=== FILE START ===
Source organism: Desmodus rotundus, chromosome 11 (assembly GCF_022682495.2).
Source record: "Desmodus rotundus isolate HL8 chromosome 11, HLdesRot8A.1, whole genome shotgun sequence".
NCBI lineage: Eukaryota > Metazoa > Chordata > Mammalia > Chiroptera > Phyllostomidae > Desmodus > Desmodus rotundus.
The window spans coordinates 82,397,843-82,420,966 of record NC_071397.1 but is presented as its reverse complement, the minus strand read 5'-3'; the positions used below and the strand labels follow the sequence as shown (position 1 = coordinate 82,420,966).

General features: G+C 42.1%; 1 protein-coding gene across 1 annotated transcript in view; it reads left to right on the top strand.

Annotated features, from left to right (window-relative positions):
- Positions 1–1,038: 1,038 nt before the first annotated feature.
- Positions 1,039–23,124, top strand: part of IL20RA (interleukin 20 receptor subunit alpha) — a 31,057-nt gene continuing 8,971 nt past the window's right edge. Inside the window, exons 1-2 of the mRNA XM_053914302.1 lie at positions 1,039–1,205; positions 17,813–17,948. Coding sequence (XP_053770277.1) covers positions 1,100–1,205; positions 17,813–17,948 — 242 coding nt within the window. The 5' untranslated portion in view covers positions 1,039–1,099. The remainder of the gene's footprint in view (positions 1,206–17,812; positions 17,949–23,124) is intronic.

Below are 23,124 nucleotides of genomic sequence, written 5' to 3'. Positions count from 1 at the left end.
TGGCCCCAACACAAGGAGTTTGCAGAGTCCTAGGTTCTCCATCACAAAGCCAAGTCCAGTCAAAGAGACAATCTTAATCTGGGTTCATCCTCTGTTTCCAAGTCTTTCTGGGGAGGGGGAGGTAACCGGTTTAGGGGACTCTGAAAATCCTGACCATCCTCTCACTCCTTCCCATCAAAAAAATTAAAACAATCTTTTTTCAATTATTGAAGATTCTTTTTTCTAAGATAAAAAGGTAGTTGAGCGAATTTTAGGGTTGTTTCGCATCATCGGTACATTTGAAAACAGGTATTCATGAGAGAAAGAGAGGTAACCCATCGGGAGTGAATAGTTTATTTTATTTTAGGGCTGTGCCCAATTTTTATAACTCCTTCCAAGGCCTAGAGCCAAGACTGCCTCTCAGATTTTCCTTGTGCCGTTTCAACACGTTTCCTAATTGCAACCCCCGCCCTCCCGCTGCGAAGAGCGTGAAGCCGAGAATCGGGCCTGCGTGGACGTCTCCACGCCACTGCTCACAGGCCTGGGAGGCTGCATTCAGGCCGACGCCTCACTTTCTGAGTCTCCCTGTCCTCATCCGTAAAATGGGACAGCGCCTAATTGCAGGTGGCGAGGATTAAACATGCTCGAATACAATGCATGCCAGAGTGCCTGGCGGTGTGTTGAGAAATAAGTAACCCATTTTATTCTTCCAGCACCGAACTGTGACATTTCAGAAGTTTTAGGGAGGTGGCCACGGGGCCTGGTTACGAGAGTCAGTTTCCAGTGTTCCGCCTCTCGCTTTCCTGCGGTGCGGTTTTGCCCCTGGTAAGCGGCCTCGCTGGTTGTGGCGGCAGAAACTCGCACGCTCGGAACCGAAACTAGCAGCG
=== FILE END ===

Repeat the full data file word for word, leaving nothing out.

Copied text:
Source organism: Desmodus rotundus, chromosome 11 (assembly GCF_022682495.2).
Source record: "Desmodus rotundus isolate HL8 chromosome 11, HLdesRot8A.1, whole genome shotgun sequence".
NCBI lineage: Eukaryota > Metazoa > Chordata > Mammalia > Chiroptera > Phyllostomidae > Desmodus > Desmodus rotundus.
The window spans coordinates 82,397,843-82,420,966 of record NC_071397.1 but is presented as its reverse complement, the minus strand read 5'-3'; the positions used below and the strand labels follow the sequence as shown (position 1 = coordinate 82,420,966).

General features: G+C 42.1%; 1 protein-coding gene across 1 annotated transcript in view; it reads left to right on the top strand.

Annotated features, from left to right (window-relative positions):
- Positions 1–1,038: 1,038 nt before the first annotated feature.
- Positions 1,039–23,124, top strand: part of IL20RA (interleukin 20 receptor subunit alpha) — a 31,057-nt gene continuing 8,971 nt past the window's right edge. Inside the window, exons 1-2 of the mRNA XM_053914302.1 lie at positions 1,039–1,205; positions 17,813–17,948. Coding sequence (XP_053770277.1) covers positions 1,100–1,205; positions 17,813–17,948 — 242 coding nt within the window. The 5' untranslated portion in view covers positions 1,039–1,099. The remainder of the gene's footprint in view (positions 1,206–17,812; positions 17,949–23,124) is intronic.

Below are 23,124 nucleotides of genomic sequence, written 5' to 3'. Positions count from 1 at the left end.
TGGCCCCAACACAAGGAGTTTGCAGAGTCCTAGGTTCTCCATCACAAAGCCAAGTCCAGTCAAAGAGACAATCTTAATCTGGGTTCATCCTCTGTTTCCAAGTCTTTCTGGGGAGGGGGAGGTAACCGGTTTAGGGGACTCTGAAAATCCTGACCATCCTCTCACTCCTTCCCATCAAAAAAATTAAAACAATCTTTTTTCAATTATTGAAGATTCTTTTTTCTAAGATAAAAAGGTAGTTGAGCGAATTTTAGGGTTGTTTCGCATCATCGGTACATTTGAAAACAGGTATTCATGAGAGAAAGAGAGGTAACCCATCGGGAGTGAATAGTTTATTTTATTTTAGGGCTGTGCCCAATTTTTATAACTCCTTCCAAGGCCTAGAGCCAAGACTGCCTCTCAGATTTTCCTTGTGCCGTTTCAACACGTTTCCTAATTGCAACCCCCGCCCTCCCGCTGCGAAGAGCGTGAAGCCGAGAATCGGGCCTGCGTGGACGTCTCCACGCCACTGCTCACAGGCCTGGGAGGCTGCATTCAGGCCGACGCCTCACTTTCTGAGTCTCCCTGTCCTCATCCGTAAAATGGGACAGCGCCTAATTGCAGGTGGCGAGGATTAAACATGCTCGAATACAATGCATGCCAGAGTGCCTGGCGGTGTGTTGAGAAATAAGTAACCCATTTTATTCTTCCAGCACCGAACTGTGACATTTCAGAAGTTTTAGGGAGGTGGCCACGGGGCCTGGTTACGAGAGTCAGTTTCCAGTGTTCCGCCTCTCGCTTTCCTGCGGTGCGGTTTTGCCCCTGGTAAGCGGCCTCGCTGGTTGTGGCGGCAGAAACTCGCACGCTCGGAACCGAAACTAGCAGCG